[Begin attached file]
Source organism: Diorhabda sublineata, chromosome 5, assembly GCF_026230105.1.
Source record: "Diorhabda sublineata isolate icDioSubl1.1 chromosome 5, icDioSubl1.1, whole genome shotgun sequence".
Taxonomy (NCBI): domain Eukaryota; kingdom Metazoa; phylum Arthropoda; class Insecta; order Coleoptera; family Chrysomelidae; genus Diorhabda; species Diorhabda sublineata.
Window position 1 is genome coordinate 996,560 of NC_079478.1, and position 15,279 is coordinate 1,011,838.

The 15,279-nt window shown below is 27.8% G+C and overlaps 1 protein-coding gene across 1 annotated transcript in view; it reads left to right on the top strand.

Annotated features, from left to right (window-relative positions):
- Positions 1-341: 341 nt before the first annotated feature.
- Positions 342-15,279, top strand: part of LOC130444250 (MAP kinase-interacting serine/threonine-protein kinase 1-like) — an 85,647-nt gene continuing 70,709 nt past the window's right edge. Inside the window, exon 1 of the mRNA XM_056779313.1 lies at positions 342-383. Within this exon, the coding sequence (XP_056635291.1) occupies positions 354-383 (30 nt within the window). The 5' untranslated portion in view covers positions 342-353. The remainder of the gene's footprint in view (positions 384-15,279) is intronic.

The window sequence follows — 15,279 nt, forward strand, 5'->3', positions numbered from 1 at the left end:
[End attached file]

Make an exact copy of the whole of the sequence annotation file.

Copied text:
Source organism: Diorhabda sublineata, chromosome 5, assembly GCF_026230105.1.
Source record: "Diorhabda sublineata isolate icDioSubl1.1 chromosome 5, icDioSubl1.1, whole genome shotgun sequence".
Taxonomy (NCBI): domain Eukaryota; kingdom Metazoa; phylum Arthropoda; class Insecta; order Coleoptera; family Chrysomelidae; genus Diorhabda; species Diorhabda sublineata.
Window position 1 is genome coordinate 996,560 of NC_079478.1, and position 15,279 is coordinate 1,011,838.

The 15,279-nt window shown below is 27.8% G+C and overlaps 1 protein-coding gene across 1 annotated transcript in view; it reads left to right on the top strand.

Annotated features, from left to right (window-relative positions):
- Positions 1-341: 341 nt before the first annotated feature.
- Positions 342-15,279, top strand: part of LOC130444250 (MAP kinase-interacting serine/threonine-protein kinase 1-like) — an 85,647-nt gene continuing 70,709 nt past the window's right edge. Inside the window, exon 1 of the mRNA XM_056779313.1 lies at positions 342-383. Within this exon, the coding sequence (XP_056635291.1) occupies positions 354-383 (30 nt within the window). The 5' untranslated portion in view covers positions 342-353. The remainder of the gene's footprint in view (positions 384-15,279) is intronic.

The window sequence follows — 15,279 nt, forward strand, 5'->3', positions numbered from 1 at the left end: